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Queenie McKenzie Nakara

1930 – 1998

Aboriginal artist, Queenie McKenzie had a relatively short artistic career as she did not begin to paint until the late 1980’s after encouragement from her friend, Rover Thomas, one of Australia’s most well known Aboriginal artists. Queenie was born at Old Texas Downs on the Ord River to a Malngin/Gurindji Aboriginal mother and white horsebreaker father. She worked as a cook on cattle stations for almost 40 years until 1973 when she settled in Turkey Creek (Warmun). She was a strong member of the Warmun community; a Councillor and teacher of the Gija language and also played a significant role in the reclaiming of traditional land in the region. She was heavily committed to ceremonial life. Her painting followed Rover Thomas’ style, mapping country in natural ochers, blending landscape with witnessed or remembered events, family anecdotes and mythological information. Her landscapes are very distinctive, particularlry her rendition of the Kimberleys. She used dots to delineate her simple forms, not as a form of intuitive primitivism, but as a link to the traditional work of the Turkey Creek movement. She became an active printmaker after producing her first prints in 1995 in collaboration with printmaker Theo Tremblay. Her work has been widely exhibited since 1991. It was included in the exhibitions ‘Power of the Land, Masterpieces of Aboriginal Art’ at the National Gallery of Victoria in 1992, and she also had a solo exhibition in Melbourne in 1997.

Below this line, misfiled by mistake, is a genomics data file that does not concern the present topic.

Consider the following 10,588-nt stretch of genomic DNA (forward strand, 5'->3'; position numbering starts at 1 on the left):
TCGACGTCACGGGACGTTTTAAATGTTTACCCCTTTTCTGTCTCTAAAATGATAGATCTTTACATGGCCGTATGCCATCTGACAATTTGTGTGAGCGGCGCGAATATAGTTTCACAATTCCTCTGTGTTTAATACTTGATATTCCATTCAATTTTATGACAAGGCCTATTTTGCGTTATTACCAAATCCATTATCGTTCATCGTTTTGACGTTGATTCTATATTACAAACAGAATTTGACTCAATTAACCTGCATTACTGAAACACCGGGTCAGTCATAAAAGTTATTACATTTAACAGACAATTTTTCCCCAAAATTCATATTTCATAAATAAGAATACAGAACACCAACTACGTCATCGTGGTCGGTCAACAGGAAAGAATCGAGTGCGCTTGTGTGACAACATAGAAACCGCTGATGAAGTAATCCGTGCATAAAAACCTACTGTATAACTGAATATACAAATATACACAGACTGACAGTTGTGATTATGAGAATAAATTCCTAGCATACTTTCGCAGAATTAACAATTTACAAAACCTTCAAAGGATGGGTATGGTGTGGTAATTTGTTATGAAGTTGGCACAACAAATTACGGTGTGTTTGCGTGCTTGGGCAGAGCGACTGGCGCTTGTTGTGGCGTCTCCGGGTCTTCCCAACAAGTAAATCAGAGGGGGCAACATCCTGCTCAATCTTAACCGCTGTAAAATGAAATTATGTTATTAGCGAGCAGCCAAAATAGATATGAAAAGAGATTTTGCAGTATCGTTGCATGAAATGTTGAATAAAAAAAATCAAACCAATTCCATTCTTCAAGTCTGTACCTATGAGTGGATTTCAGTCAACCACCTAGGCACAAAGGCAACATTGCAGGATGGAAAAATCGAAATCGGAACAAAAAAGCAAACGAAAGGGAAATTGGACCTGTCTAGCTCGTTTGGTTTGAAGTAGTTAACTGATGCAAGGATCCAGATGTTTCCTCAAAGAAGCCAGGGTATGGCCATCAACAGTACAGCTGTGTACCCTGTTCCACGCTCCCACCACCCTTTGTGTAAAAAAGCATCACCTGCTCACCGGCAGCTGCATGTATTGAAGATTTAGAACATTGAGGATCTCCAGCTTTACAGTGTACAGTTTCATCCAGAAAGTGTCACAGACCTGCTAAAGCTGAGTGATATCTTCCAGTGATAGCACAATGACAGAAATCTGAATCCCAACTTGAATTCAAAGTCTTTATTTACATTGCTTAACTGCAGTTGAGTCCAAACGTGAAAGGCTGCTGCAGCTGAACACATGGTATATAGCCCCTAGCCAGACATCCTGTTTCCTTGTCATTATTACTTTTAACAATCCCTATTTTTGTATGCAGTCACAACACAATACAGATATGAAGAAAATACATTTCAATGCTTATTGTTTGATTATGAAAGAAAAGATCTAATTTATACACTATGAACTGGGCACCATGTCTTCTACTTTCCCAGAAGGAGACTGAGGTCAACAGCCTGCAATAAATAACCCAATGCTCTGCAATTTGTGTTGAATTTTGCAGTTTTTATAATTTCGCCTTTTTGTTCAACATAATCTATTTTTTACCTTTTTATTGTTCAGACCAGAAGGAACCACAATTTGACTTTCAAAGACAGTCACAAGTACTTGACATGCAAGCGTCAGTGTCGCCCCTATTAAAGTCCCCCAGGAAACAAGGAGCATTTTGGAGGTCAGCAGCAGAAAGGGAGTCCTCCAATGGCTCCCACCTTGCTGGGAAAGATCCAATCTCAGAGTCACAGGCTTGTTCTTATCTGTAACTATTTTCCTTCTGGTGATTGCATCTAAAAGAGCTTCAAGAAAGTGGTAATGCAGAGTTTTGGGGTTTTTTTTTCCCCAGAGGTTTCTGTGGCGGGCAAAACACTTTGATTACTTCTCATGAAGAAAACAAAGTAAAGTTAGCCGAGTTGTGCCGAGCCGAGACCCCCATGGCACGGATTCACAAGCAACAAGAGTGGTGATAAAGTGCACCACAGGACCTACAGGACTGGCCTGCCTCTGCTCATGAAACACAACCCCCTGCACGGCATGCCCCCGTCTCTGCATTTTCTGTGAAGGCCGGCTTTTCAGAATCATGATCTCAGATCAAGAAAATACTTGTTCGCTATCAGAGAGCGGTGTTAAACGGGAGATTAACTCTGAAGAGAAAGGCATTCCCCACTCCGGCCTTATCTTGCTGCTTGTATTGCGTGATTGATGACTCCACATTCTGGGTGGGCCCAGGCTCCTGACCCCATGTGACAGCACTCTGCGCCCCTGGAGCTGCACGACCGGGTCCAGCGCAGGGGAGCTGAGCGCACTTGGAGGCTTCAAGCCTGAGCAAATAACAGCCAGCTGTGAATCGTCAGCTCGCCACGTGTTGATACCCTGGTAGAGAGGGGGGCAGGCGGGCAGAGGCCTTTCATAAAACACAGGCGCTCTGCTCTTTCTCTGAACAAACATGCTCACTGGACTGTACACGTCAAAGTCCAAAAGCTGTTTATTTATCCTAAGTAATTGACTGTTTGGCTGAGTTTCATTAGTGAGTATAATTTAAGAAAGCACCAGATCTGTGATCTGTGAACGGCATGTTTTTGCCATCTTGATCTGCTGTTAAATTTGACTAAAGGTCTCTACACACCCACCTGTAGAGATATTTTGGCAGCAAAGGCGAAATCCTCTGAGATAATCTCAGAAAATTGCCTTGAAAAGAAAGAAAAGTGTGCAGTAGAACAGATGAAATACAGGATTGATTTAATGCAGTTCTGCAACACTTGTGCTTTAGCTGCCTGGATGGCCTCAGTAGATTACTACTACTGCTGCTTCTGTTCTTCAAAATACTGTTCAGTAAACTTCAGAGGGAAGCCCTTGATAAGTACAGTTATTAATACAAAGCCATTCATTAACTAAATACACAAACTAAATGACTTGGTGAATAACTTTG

Updated 2018
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